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Weilbacher v. Winchester


decided.: June 6, 1952.


Author: Hand

Before SWAN, Chief Judge, and AUGUSTUS N.HAND and FRANK, Circuit Judges.

AUGUSTUS N. HAND, Circuit Judge.

The plaintiff, a merchant seaman, instituted suit under the Jones Act, 46 U.S.C.A. § 688, against J. H. Winchester & Co., Inc. to recover for personal injuries suffered aboard the S. S. William A. Graham while the vessel was being operated by Winchester as general agent of the United States and for maintenance and cure. A jury trial was had on January 12 and 13, 1949, resulting in a verdict in favor of the defendant on the claim for personal injuries but in favor of the plaintiff for maintenance and cure. Each party filed notice of appeal and while the appeal was pending the Supreme Court decided in Cosmopolitan Shipping Co. v. McAllister, 337 U.S. 783, 69 S. Ct. 1317, 93 L. Ed. 1692, that a general agent operating a vessel for the United States was not liable under the Jones Act for injuries to a crew member. The McAllister decision made it plain that the plaintiff could not succeed in his appeal, and the parties negotiated with the object of settling the case. While the negotiations were in progress, the parties were aware that legislation was before the Congress to grant relief to litigants who had prosecuted their suits against general agents in reliance on Hust v. Moore-McCormack Lines, 328 U.S. 707, 66 S. Ct. 1218, 90 L. Ed. 1534. Before the enactment of any legislation a settlement between Weilbacher and Winchester was made whereby the latter agreed to pay the plaintiff the amount awarded him by the jury for maintenance and cure and both parties entered into a stipulation for the dismissal of their appeals. An order approving the stipulation was submitted to the district court and signed on September 28, 1949.

The present controversy has arisen because Weilbacher, relying on the Enabling Act, 46 U.S.C.A. § 745, started an action against the United States to recover for personal injuries. That remedial act allowed a seaman to sue the United States if a prior suit against a general agent was dismissed solely on the ground that it was brought against an improper party. However, the prior judgment in Weilbacher's case was on the merits and it is clear that the Enabling Act did not afford any relief in that situation. Consequently, the judgment in favor of the general agent would bar the new suit against the United States. Adriaanse v. United States, 2 Cir., 184 F.2d 968. Anticipating such a result, Weilbacher moved under Rule 60(b), 28 U.S.C.A., in the court below for an order vacating the order of September 28, 1949, dismissing his appeal.*fn1 This motion was granted and the present appeal is from the order entered thereon.

At the outset we must determine whether the order appealed from is a final order within the purview of Section 1291 of the Judicial Code. 28 U.S.C.A. § 1291. Obviously, the objective of that section is to forestall appellate review when the decision below has but an inconclusive effect on the final outcome of the litigation. This is best illustrated in the example of a motion, also under Rule 60(b), to reopen a default judgment. Thus, the denial of such a motion is a final order, Tozer v. Charles A. Krause Milling Co., 3 Cir., 189 F.2d 242, for by its decision the district court has indicated that no further action will be taken at that level which will change the outcome and unless the order is appealable the controversy is at an end. On the other hand, the granting of the motion is not reviewable, United States v. Agne, 3 Cir., 161 F.2d 331, since the ultimate disposition of the case may not be affected thereby. Here the order was not directed to a correction of the original judgment; the effect of the order was to make it possible for the plaintiff to appeal from that judgment. Likewise, the order was not in any sense a determination of the merits of the original controversy and it is difficult to see how it could be considered as merged in the judgment itself. Actually, the motion to vacate was in the nature of an independent proceeding, for its purpose was not only the reversal of the prior judicial action dismissing the appeals, but also the nullification of the voluntary agreement of the parties not to appeal. The question before the court in vacating the order dismissing the appeals is whether the trial court could disregard a stipulation arising out of a settlement between the parties. This question does not require consideration with the main appeal but involves a quite independent matter. We, therefore, conclude that an order of the sort here involved is of "* * * that small class which finally determine claims of right separable from, and collateral to, rights asserted in the action, too important to be denied review and too independent of the cause itself to require that appellate consideration be deferred until the whole case is adjudicated", Cohen v. Beneficial Industrial Loan Corp., 337 U.S. 541, 546, 69 S. Ct. 1221, 1225, 93 L. Ed. 1528, and consider it proper to review the order at this time.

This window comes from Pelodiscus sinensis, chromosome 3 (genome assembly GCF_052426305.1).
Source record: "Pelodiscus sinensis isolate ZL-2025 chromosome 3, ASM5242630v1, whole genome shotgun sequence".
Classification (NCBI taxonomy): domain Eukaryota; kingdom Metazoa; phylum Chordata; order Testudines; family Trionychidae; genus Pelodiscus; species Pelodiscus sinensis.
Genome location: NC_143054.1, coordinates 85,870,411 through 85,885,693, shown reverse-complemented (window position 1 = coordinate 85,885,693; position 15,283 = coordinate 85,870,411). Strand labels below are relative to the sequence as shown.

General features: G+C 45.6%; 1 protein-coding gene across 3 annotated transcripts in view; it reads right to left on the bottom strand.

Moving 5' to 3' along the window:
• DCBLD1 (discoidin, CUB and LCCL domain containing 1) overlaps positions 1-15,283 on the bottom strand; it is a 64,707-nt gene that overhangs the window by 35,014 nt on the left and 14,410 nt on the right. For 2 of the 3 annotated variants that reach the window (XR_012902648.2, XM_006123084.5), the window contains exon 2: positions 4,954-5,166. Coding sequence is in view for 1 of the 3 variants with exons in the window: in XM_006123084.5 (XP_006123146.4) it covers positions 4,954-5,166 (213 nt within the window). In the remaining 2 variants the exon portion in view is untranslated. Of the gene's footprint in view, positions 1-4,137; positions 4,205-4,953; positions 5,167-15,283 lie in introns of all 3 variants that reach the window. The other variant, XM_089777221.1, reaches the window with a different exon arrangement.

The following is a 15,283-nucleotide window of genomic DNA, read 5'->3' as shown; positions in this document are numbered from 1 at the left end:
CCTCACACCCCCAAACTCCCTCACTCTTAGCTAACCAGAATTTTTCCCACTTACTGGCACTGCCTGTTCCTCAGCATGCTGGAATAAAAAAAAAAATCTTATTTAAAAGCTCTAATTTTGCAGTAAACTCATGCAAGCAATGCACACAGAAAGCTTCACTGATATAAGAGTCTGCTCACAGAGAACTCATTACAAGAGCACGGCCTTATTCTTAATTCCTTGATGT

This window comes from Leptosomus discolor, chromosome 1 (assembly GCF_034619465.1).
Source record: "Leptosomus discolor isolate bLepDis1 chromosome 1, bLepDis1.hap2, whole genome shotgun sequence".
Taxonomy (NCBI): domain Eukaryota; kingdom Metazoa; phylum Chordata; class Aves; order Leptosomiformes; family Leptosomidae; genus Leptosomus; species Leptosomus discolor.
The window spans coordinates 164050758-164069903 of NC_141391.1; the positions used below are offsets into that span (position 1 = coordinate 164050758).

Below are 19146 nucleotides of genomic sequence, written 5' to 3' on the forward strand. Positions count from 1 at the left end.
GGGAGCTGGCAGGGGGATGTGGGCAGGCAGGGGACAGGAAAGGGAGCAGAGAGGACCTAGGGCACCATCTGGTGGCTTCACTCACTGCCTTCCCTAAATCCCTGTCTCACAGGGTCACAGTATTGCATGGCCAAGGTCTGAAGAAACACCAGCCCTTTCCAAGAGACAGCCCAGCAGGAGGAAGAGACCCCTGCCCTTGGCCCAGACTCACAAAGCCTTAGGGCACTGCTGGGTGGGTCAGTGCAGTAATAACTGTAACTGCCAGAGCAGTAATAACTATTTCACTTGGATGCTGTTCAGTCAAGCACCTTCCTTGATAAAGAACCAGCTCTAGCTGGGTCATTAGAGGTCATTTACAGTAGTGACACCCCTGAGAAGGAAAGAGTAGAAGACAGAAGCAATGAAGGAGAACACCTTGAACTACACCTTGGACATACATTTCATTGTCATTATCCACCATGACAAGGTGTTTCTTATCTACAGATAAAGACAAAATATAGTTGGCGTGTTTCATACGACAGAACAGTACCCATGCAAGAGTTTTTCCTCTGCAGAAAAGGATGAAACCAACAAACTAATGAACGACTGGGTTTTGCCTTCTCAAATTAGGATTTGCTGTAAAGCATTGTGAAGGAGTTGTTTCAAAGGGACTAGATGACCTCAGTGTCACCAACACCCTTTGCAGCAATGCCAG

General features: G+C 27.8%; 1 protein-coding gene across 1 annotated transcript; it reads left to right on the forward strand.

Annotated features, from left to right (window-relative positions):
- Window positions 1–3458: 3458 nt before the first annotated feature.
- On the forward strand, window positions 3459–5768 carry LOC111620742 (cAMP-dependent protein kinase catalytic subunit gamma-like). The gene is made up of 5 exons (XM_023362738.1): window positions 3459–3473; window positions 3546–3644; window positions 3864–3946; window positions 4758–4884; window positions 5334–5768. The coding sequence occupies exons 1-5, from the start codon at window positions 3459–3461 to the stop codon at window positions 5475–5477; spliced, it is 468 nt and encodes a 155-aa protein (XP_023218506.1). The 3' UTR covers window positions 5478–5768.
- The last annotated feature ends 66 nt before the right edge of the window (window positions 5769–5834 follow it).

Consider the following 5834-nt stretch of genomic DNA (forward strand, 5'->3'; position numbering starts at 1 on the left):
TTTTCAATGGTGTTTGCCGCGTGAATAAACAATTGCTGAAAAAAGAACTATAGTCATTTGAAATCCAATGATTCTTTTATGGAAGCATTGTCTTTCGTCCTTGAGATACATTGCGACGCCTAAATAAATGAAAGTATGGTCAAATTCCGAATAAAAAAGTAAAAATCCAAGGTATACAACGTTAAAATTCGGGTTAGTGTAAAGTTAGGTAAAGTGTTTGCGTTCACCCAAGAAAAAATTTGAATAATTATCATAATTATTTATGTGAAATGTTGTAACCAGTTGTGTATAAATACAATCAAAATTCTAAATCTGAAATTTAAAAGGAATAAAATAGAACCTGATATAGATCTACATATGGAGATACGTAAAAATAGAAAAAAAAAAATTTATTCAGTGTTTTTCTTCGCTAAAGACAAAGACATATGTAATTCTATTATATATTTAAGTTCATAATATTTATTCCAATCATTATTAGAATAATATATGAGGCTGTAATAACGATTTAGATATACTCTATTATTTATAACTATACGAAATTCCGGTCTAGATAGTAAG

It seems plain that all the facts affecting the validity of the district court's action in disregarding the stipulation are before us. The stipulation settling the claims of the parties was made with the advice of the plaintiff's attorney and in order to obtain the immediate payment of the sum awarded for maintenance and cure. As we have already said, the plaintiff was aware that legislative relief in some form was pending. In these circumstances we can see no foundation for allowing him to repudiate his agreement because it finally appeared to him less satisfactory than when he made it. As the Supreme Court said in Ackermann v. United States, 340 U.S. 193, 198, 71 S. Ct. 209, 211, 95 L. Ed. 207, when dealing with a somewhat similar situation: "Petitioner made a considered choice not to appeal, apparently because he did not feel that an appeal would prove to be worth what he thought was a required sacrifice of his home. His choice was a risk, but calculated and deliberate and such as follows a free choice. Petitioner cannot be relieved of such a choice because hindsight seems to indicate to him that his decision not to appeal was probably wrong, * * *. There must be an end to litigation someday, and free, calculated, deliberate choices are not to be relieved from."